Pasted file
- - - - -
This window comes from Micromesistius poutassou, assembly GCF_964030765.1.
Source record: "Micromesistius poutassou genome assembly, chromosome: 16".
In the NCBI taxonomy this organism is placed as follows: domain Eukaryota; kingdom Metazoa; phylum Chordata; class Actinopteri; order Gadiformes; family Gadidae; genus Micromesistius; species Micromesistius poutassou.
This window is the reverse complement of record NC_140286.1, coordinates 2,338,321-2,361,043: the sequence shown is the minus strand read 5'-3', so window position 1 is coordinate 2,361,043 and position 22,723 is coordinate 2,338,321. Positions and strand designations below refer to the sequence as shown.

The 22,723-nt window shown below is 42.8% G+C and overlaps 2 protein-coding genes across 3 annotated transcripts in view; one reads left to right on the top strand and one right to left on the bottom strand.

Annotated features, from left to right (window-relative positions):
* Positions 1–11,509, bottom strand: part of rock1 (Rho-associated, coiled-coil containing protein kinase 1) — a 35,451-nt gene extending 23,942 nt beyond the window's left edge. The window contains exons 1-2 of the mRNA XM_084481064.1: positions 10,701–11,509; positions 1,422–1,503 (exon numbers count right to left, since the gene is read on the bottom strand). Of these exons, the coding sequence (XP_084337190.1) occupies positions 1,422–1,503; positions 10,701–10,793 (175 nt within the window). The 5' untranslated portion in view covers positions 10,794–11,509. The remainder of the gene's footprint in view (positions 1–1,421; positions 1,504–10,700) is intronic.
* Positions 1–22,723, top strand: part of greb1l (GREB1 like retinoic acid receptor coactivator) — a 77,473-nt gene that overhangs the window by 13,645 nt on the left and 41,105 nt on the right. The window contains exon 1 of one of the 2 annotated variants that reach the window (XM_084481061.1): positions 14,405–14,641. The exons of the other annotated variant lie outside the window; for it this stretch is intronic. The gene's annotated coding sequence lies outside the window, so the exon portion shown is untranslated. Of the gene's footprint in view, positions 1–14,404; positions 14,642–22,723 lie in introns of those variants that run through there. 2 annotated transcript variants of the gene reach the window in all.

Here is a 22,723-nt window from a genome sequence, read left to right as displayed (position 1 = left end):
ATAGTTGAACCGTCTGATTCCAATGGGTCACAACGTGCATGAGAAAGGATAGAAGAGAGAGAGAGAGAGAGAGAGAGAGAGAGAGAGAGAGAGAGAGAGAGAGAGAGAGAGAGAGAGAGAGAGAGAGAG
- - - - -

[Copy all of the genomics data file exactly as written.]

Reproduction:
This window comes from Micromesistius poutassou, assembly GCF_964030765.1.
Source record: "Micromesistius poutassou genome assembly, chromosome: 16".
In the NCBI taxonomy this organism is placed as follows: domain Eukaryota; kingdom Metazoa; phylum Chordata; class Actinopteri; order Gadiformes; family Gadidae; genus Micromesistius; species Micromesistius poutassou.
This window is the reverse complement of record NC_140286.1, coordinates 2,338,321-2,361,043: the sequence shown is the minus strand read 5'-3', so window position 1 is coordinate 2,361,043 and position 22,723 is coordinate 2,338,321. Positions and strand designations below refer to the sequence as shown.

The 22,723-nt window shown below is 42.8% G+C and overlaps 2 protein-coding genes across 3 annotated transcripts in view; one reads left to right on the top strand and one right to left on the bottom strand.

Annotated features, from left to right (window-relative positions):
* Positions 1–11,509, bottom strand: part of rock1 (Rho-associated, coiled-coil containing protein kinase 1) — a 35,451-nt gene extending 23,942 nt beyond the window's left edge. The window contains exons 1-2 of the mRNA XM_084481064.1: positions 10,701–11,509; positions 1,422–1,503 (exon numbers count right to left, since the gene is read on the bottom strand). Of these exons, the coding sequence (XP_084337190.1) occupies positions 1,422–1,503; positions 10,701–10,793 (175 nt within the window). The 5' untranslated portion in view covers positions 10,794–11,509. The remainder of the gene's footprint in view (positions 1–1,421; positions 1,504–10,700) is intronic.
* Positions 1–22,723, top strand: part of greb1l (GREB1 like retinoic acid receptor coactivator) — a 77,473-nt gene that overhangs the window by 13,645 nt on the left and 41,105 nt on the right. The window contains exon 1 of one of the 2 annotated variants that reach the window (XM_084481061.1): positions 14,405–14,641. The exons of the other annotated variant lie outside the window; for it this stretch is intronic. The gene's annotated coding sequence lies outside the window, so the exon portion shown is untranslated. Of the gene's footprint in view, positions 1–14,404; positions 14,642–22,723 lie in introns of those variants that run through there. 2 annotated transcript variants of the gene reach the window in all.

Here is a 22,723-nt window from a genome sequence, read left to right as displayed (position 1 = left end):
ATAGTTGAACCGTCTGATTCCAATGGGTCACAACGTGCATGAGAAAGGATAGAAGAGAGAGAGAGAGAGAGAGAGAGAGAGAGAGAGAGAGAGAGAGAGAGAGAGAGAGAGAGAGAGAGAGAGAGAGAG